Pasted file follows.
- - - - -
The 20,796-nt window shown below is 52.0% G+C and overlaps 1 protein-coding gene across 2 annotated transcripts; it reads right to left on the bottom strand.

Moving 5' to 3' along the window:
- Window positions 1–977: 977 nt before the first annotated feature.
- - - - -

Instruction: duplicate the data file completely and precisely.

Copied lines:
The 20,796-nt window shown below is 52.0% G+C and overlaps 1 protein-coding gene across 2 annotated transcripts; it reads right to left on the bottom strand.

Moving 5' to 3' along the window:
- Window positions 1–977: 977 nt before the first annotated feature.